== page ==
Atoms and molecules are not capable of emotions but human beings are. There's no guarantee they will react the same way to the same information or situation every time.

Thus, the model of equilibrium breaks down quite often in economics. It does not work the way it is supposed to work.

The field of investing is quite similar to economics when it comes to the role of human emotions. Any framework of investing that doesn't consider the role of human emotions, is doomed to fail.

Your framework of investing should allow you to step out of your role of an emotional investor whenever needed and put on your rational investor cap.

Billionaire investor Seth Klarman has a wonderful line which says that value investing is at its core the marriage of a contrarian streak and a calculator.

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Well, during my first few years as a research analyst, I was a great deal of the second type and very little of the first.

Doing deep research on a stock and hoping this alone will bring you rewards is not the right way to approach investing.

You need to have a contrarian streak that constantly prods you to think about the gap between a stock's price and its value. And not get caught up in the prevailing emotion of the crowd.

If the gap is not big enough and the price is not significantly below its value, no amount of research will bring you huge rewards. On the contrary, investing in that stock may well backfire.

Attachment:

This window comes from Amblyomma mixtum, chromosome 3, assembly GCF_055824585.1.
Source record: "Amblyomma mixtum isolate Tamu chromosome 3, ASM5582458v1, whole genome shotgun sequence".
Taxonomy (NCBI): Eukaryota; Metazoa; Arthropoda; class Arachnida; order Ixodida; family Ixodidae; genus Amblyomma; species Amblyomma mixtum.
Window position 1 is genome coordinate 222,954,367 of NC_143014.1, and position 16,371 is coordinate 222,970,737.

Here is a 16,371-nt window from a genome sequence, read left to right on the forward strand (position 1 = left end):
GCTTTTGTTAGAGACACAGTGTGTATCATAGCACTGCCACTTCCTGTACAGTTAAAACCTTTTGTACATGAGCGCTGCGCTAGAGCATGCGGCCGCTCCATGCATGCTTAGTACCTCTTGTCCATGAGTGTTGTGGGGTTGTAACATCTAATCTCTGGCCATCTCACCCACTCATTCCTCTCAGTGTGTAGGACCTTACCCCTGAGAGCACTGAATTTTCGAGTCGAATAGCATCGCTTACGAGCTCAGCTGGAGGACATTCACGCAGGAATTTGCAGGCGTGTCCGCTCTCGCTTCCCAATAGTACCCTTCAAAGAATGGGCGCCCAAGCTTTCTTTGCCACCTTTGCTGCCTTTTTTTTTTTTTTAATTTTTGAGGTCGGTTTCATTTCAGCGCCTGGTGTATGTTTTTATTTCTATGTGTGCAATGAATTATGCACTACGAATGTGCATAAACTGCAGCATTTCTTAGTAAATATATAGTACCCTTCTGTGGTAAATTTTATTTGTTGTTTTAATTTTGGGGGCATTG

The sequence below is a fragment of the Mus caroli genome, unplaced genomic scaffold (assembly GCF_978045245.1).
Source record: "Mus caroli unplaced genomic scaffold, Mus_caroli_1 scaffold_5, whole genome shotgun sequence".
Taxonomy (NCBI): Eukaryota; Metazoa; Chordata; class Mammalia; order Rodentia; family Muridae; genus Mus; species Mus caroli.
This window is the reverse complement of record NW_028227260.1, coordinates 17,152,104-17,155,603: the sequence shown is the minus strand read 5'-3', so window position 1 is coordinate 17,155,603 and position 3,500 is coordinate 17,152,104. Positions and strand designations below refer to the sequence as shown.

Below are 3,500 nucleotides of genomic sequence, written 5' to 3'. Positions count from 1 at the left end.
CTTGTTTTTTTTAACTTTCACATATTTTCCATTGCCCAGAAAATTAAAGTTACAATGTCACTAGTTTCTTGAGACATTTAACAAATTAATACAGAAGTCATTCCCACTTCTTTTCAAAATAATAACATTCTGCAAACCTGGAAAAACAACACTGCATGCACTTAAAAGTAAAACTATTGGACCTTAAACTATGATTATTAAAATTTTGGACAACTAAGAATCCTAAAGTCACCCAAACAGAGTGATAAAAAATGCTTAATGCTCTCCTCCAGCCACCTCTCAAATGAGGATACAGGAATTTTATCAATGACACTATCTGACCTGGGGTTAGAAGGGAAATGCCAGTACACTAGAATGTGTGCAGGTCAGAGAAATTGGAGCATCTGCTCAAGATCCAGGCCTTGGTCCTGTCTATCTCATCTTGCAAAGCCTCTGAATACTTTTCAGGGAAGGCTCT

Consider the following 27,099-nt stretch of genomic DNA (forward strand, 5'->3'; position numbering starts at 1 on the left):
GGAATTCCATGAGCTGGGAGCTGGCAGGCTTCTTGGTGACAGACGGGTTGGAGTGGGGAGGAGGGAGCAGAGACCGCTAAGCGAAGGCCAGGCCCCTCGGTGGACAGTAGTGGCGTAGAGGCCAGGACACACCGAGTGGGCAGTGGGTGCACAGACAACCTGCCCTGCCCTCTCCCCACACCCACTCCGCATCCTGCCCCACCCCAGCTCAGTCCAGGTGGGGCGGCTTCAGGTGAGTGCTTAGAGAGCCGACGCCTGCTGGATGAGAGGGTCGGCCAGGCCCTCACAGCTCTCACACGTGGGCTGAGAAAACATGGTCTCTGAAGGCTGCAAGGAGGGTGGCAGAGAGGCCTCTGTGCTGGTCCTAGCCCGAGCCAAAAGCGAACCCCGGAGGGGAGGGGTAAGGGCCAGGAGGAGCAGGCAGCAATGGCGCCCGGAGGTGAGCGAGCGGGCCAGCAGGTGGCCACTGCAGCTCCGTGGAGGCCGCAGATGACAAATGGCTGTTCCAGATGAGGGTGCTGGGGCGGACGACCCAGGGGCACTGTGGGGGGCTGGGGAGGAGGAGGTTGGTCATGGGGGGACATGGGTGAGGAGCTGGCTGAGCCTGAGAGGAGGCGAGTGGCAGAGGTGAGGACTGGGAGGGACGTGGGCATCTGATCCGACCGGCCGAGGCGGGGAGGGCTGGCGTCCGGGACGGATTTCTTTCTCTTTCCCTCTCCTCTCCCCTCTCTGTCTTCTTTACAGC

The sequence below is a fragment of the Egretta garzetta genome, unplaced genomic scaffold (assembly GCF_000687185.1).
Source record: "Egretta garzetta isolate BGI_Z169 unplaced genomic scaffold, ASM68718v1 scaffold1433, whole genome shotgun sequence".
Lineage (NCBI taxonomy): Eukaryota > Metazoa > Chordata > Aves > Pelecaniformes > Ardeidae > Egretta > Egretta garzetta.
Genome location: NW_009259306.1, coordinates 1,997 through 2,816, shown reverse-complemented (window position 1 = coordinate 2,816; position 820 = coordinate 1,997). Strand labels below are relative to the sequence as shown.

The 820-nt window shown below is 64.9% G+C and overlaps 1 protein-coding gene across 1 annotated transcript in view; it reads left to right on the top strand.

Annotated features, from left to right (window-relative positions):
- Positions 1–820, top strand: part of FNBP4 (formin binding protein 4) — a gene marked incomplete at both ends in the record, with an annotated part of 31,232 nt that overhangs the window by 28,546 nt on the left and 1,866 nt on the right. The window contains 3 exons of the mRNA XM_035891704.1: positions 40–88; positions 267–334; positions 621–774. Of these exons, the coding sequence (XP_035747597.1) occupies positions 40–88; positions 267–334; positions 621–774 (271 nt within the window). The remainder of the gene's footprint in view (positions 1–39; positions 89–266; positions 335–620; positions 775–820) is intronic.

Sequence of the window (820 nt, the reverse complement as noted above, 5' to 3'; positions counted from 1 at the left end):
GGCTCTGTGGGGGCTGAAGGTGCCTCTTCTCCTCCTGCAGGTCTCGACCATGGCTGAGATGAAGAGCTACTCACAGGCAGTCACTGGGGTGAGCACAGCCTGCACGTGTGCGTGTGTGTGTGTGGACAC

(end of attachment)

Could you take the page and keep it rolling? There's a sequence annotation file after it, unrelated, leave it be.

But if the gap is quite big then even a little research can help you go places.

It's this realisation that marked a major change in my success as an analyst. It enabled me to make a lot of winning recommendations in recent years.

Earlier, I used to do research on all kinds of stocks without worrying about the gap between price and value. Now, I deliberately look for only those stocks where I think the gap is huge and the stock could be trading at a big discount to its value.

I figured out to find out if the gap is justified or if it's just the human emotion of fear at play.

If I am convinced the market is being more fearful than required, I recommend the stock. And if not, I simply drop the stock and move to the next one.

Of course, there are a few more elements to this framework that need your attention. But as I said, mere hard work will not get you anywhere. You need to know the nature of the beast i.e. the stock market and then create your framework accordingly.

You need to know things like how to quickly separate the bad quality stocks from the good ones. How to calculate the intrinsic value in a fast and reliable way. How to assess the quality of the company. And most importantly, when to buy and sell your stocks.

If you want to learn these things and get more information about my market beating framework, join me online at the Lazy Millionaire summit, to be held on Monday, 24 January at 5 pm.

It could just be the right place for you.

You see, I'm quite keen to shorten your learning curve. I want to provide you with the right tools and principles so that you can really put your wealth building goals into a much higher orbit.

So, do make it a point to attend the session. I'm confident you will certainly take home something of high value.

Click here to register for free.

Warm regards,


Rahul Shah
Editor and Research Analyst, Profit Hunter

PS: To learn how to get started on the path to become a millionaire, please click here.